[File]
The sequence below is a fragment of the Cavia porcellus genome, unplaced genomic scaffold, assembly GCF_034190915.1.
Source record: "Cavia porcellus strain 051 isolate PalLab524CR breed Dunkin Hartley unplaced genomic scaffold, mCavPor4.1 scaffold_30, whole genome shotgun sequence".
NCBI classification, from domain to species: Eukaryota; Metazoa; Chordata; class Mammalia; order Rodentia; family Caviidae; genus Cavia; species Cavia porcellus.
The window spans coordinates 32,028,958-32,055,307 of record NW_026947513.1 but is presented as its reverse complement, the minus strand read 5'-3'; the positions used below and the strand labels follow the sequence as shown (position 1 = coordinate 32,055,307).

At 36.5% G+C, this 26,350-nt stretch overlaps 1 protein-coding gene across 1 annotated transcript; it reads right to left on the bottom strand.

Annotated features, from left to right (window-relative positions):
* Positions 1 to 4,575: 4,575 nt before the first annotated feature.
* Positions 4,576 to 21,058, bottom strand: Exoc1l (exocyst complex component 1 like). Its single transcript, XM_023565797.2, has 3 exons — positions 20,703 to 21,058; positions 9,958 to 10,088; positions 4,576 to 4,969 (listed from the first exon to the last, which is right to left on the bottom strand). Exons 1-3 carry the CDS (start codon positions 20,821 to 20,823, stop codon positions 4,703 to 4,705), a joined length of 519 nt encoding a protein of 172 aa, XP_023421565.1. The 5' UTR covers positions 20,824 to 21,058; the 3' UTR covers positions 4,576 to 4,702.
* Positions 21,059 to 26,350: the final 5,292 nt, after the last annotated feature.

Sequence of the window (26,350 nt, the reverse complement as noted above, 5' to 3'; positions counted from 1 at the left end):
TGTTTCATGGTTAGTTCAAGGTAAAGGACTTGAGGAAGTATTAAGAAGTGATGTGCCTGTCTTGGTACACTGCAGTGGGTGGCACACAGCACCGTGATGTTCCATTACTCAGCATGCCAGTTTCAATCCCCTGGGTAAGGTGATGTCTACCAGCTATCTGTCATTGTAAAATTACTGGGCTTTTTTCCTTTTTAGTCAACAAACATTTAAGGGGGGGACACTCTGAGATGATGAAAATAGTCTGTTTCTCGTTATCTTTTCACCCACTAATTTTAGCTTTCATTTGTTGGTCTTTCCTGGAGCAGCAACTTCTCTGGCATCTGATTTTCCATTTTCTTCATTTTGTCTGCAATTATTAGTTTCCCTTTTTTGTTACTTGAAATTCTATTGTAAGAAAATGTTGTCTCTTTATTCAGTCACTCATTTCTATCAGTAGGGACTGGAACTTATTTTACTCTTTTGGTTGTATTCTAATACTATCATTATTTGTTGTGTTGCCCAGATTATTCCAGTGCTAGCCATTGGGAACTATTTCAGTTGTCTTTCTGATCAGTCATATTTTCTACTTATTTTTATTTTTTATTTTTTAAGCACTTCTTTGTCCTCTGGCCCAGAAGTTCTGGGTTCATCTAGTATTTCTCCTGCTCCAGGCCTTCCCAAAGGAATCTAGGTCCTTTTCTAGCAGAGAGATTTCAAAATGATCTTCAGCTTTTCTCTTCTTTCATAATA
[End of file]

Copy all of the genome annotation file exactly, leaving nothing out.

The sequence below is a fragment of the Cavia porcellus genome, unplaced genomic scaffold, assembly GCF_034190915.1.
Source record: "Cavia porcellus strain 051 isolate PalLab524CR breed Dunkin Hartley unplaced genomic scaffold, mCavPor4.1 scaffold_30, whole genome shotgun sequence".
NCBI classification, from domain to species: Eukaryota; Metazoa; Chordata; class Mammalia; order Rodentia; family Caviidae; genus Cavia; species Cavia porcellus.
The window spans coordinates 32,028,958-32,055,307 of record NW_026947513.1 but is presented as its reverse complement, the minus strand read 5'-3'; the positions used below and the strand labels follow the sequence as shown (position 1 = coordinate 32,055,307).

At 36.5% G+C, this 26,350-nt stretch overlaps 1 protein-coding gene across 1 annotated transcript; it reads right to left on the bottom strand.

Annotated features, from left to right (window-relative positions):
* Positions 1 to 4,575: 4,575 nt before the first annotated feature.
* Positions 4,576 to 21,058, bottom strand: Exoc1l (exocyst complex component 1 like). Its single transcript, XM_023565797.2, has 3 exons — positions 20,703 to 21,058; positions 9,958 to 10,088; positions 4,576 to 4,969 (listed from the first exon to the last, which is right to left on the bottom strand). Exons 1-3 carry the CDS (start codon positions 20,821 to 20,823, stop codon positions 4,703 to 4,705), a joined length of 519 nt encoding a protein of 172 aa, XP_023421565.1. The 5' UTR covers positions 20,824 to 21,058; the 3' UTR covers positions 4,576 to 4,702.
* Positions 21,059 to 26,350: the final 5,292 nt, after the last annotated feature.

Sequence of the window (26,350 nt, the reverse complement as noted above, 5' to 3'; positions counted from 1 at the left end):
TGTTTCATGGTTAGTTCAAGGTAAAGGACTTGAGGAAGTATTAAGAAGTGATGTGCCTGTCTTGGTACACTGCAGTGGGTGGCACACAGCACCGTGATGTTCCATTACTCAGCATGCCAGTTTCAATCCCCTGGGTAAGGTGATGTCTACCAGCTATCTGTCATTGTAAAATTACTGGGCTTTTTTCCTTTTTAGTCAACAAACATTTAAGGGGGGGACACTCTGAGATGATGAAAATAGTCTGTTTCTCGTTATCTTTTCACCCACTAATTTTAGCTTTCATTTGTTGGTCTTTCCTGGAGCAGCAACTTCTCTGGCATCTGATTTTCCATTTTCTTCATTTTGTCTGCAATTATTAGTTTCCCTTTTTTGTTACTTGAAATTCTATTGTAAGAAAATGTTGTCTCTTTATTCAGTCACTCATTTCTATCAGTAGGGACTGGAACTTATTTTACTCTTTTGGTTGTATTCTAATACTATCATTATTTGTTGTGTTGCCCAGATTATTCCAGTGCTAGCCATTGGGAACTATTTCAGTTGTCTTTCTGATCAGTCATATTTTCTACTTATTTTTATTTTTTATTTTTTAAGCACTTCTTTGTCCTCTGGCCCAGAAGTTCTGGGTTCATCTAGTATTTCTCCTGCTCCAGGCCTTCCCAAAGGAATCTAGGTCCTTTTCTAGCAGAGAGATTTCAAAATGATCTTCAGCTTTTCTCTTCTTTCATAATA